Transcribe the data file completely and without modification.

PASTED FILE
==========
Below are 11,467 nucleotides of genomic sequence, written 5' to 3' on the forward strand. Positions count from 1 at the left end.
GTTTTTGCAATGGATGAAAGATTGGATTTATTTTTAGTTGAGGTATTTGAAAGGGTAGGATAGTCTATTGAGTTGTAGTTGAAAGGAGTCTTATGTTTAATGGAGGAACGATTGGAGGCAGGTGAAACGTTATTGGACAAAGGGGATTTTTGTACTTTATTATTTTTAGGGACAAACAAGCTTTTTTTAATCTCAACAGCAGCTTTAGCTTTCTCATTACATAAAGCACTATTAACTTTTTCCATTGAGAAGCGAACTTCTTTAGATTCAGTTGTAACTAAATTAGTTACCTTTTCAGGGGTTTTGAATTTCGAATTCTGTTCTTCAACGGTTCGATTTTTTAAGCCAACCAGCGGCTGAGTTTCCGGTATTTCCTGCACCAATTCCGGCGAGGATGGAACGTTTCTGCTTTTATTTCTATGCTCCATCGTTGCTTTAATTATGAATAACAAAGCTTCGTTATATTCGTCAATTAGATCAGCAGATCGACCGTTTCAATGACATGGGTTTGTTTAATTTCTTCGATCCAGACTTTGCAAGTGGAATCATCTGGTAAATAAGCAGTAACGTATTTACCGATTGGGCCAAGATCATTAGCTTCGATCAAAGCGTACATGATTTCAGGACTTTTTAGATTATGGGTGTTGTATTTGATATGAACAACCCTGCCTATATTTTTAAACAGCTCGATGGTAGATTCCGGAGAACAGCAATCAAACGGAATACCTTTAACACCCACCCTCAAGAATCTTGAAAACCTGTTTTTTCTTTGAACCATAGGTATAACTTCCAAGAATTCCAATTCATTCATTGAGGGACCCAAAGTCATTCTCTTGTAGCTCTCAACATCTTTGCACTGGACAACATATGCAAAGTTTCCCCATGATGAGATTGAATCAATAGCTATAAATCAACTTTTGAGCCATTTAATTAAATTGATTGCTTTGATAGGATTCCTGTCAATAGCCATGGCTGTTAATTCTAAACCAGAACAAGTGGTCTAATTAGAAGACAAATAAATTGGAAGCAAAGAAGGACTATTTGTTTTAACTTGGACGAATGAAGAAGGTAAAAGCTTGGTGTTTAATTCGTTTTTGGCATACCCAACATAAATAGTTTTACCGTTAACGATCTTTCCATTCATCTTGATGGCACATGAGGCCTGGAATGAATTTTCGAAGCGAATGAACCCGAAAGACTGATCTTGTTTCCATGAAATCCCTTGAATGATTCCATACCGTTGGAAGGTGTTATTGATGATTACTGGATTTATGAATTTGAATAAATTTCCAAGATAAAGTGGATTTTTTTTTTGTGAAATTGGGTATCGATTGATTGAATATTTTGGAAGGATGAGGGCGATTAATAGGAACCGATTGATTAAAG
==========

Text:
Below are 11,467 nucleotides of genomic sequence, written 5' to 3' on the forward strand. Positions count from 1 at the left end.
GTTTTTGCAATGGATGAAAGATTGGATTTATTTTTAGTTGAGGTATTTGAAAGGGTAGGATAGTCTATTGAGTTGTAGTTGAAAGGAGTCTTATGTTTAATGGAGGAACGATTGGAGGCAGGTGAAACGTTATTGGACAAAGGGGATTTTTGTACTTTATTATTTTTAGGGACAAACAAGCTTTTTTTAATCTCAACAGCAGCTTTAGCTTTCTCATTACATAAAGCACTATTAACTTTTTCCATTGAGAAGCGAACTTCTTTAGATTCAGTTGTAACTAAATTAGTTACCTTTTCAGGGGTTTTGAATTTCGAATTCTGTTCTTCAACGGTTCGATTTTTTAAGCCAACCAGCGGCTGAGTTTCCGGTATTTCCTGCACCAATTCCGGCGAGGATGGAACGTTTCTGCTTTTATTTCTATGCTCCATCGTTGCTTTAATTATGAATAACAAAGCTTCGTTATATTCGTCAATTAGATCAGCAGATCGACCGTTTCAATGACATGGGTTTGTTTAATTTCTTCGATCCAGACTTTGCAAGTGGAATCATCTGGTAAATAAGCAGTAACGTATTTACCGATTGGGCCAAGATCATTAGCTTCGATCAAAGCGTACATGATTTCAGGACTTTTTAGATTATGGGTGTTGTATTTGATATGAACAACCCTGCCTATATTTTTAAACAGCTCGATGGTAGATTCCGGAGAACAGCAATCAAACGGAATACCTTTAACACCCACCCTCAAGAATCTTGAAAACCTGTTTTTTCTTTGAACCATAGGTATAACTTCCAAGAATTCCAATTCATTCATTGAGGGACCCAAAGTCATTCTCTTGTAGCTCTCAACATCTTTGCACTGGACAACATATGCAAAGTTTCCCCATGATGAGATTGAATCAATAGCTATAAATCAACTTTTGAGCCATTTAATTAAATTGATTGCTTTGATAGGATTCCTGTCAATAGCCATGGCTGTTAATTCTAAACCAGAACAAGTGGTCTAATTAGAAGACAAATAAATTGGAAGCAAAGAAGGACTATTTGTTTTAACTTGGACGAATGAAGAAGGTAAAAGCTTGGTGTTTAATTCGTTTTTGGCATACCCAACATAAATAGTTTTACCGTTAACGATCTTTCCATTCATCTTGATGGCACATGAGGCCTGGAATGAATTTTCGAAGCGAATGAACCCGAAAGACTGATCTTGTTTCCATGAAATCCCTTGAATGATTCCATACCGTTGGAAGGTGTTATTGATGATTACTGGATTTATGAATTTGAATAAATTTCCAAGATAAAGTGGATTTTTTTTTTGTGAAATTGGGTATCGATTGATTGAATATTTTGGAAGGATGAGGGCGATTAATAGGAACCGATTGATTAAAG